Thursday, August 9th, 2001
Thursday, 9 August, 2001
China is the latest country to admit that Aids is cutting a swathe through its population, but Aids-related scandals have dogged many other countries since the 1980s and 1990s.
In April of this year, Canada’s Supreme Court found the Canadian Red Cross guilty of negligence for failing to screen blood donors effectively for HIV infection.
Three suits were brought against the Red Cross by people who received tainted blood. Two of them subsequently died of Aids and the third is HIV positive.
About 2,000 people were infected with HIV and up to 60,000 with Hepatitis C before blood tests began in late 1985.
Blood tests for Aids had not been developed at the time, so screening of donors was the most effective way of preventing infection.
In Italy, a Rome court ordered the Health Ministry in June of this year to pay damages to 351 people who contracted the HIV virus and hepatitis through blood transfusions.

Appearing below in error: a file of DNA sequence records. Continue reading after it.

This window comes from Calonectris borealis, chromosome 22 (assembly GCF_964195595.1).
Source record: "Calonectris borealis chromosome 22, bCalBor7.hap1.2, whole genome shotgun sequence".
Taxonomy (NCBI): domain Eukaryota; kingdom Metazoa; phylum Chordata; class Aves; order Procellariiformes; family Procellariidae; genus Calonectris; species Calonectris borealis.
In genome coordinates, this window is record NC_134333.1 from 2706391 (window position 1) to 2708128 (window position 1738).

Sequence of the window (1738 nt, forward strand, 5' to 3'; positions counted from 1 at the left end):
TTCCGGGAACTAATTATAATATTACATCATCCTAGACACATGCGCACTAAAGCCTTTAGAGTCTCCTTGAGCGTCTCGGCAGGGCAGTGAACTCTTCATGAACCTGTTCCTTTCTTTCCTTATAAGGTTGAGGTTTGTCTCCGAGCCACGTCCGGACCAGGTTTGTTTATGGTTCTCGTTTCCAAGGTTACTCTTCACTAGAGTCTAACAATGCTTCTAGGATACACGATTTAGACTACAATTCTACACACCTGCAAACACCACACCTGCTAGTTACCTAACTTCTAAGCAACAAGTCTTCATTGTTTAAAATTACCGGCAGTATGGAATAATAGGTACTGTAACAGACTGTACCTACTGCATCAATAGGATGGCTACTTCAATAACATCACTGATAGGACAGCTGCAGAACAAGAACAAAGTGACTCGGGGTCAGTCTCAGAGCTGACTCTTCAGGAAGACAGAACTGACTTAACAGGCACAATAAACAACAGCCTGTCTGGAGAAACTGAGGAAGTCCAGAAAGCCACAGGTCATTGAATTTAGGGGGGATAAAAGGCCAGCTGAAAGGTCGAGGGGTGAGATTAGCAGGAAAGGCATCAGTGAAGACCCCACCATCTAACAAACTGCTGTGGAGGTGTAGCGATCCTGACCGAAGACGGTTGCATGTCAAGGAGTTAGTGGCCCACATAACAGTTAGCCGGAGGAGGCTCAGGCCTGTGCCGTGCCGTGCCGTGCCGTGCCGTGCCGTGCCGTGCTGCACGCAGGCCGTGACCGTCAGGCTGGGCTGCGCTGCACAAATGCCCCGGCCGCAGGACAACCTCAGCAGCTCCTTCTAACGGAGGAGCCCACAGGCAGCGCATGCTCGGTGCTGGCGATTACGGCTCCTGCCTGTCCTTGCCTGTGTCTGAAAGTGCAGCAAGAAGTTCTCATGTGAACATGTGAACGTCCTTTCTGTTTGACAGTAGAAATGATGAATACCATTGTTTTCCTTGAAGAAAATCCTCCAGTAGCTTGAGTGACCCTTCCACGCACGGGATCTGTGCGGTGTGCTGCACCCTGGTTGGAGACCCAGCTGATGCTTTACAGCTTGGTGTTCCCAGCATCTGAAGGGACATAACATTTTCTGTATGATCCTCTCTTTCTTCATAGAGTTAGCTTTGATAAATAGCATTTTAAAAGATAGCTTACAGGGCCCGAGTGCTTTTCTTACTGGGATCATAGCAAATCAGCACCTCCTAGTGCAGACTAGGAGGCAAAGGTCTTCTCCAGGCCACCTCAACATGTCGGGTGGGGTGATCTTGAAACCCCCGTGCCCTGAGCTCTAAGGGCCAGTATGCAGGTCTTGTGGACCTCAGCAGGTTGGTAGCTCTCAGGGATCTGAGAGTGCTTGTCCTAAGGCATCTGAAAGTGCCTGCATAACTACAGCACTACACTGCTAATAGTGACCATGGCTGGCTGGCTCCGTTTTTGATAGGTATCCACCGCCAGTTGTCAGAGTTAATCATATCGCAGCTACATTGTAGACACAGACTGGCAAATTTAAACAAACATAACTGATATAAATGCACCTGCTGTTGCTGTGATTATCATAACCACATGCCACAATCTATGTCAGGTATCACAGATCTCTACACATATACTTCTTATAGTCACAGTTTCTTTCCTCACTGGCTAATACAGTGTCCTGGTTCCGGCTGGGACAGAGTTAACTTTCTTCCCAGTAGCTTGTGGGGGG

The court said the ministry was too slow to introduce measures to prevent the virus being spread by donated blood, and did not establish proper checks on plasma.
About 100 of the victims – all haemophiliacs – have already died, but the court ruled that their families were entitled to the compensation.
Angelo Magrini, the head of a haemophiliacs’ association, said at the time 1,300 people, including almost 150 children, had died in Italy from infected blood infusions since 1985.
In March this year, a court in Tokyo cleared a former top Aids expert of professional negligence over a scandal that exposed thousands to the HIV virus through tainted blood products.
The high-profile scandal, which grabbed headlines in the mid-1990s, shocked Japan with allegations of a government cover-up and unethical links between big business and bureaucrats.
Japan’s Health Ministry did not ban unheated blood products until December 1985, despite knowing they risked being tainted with HIV.
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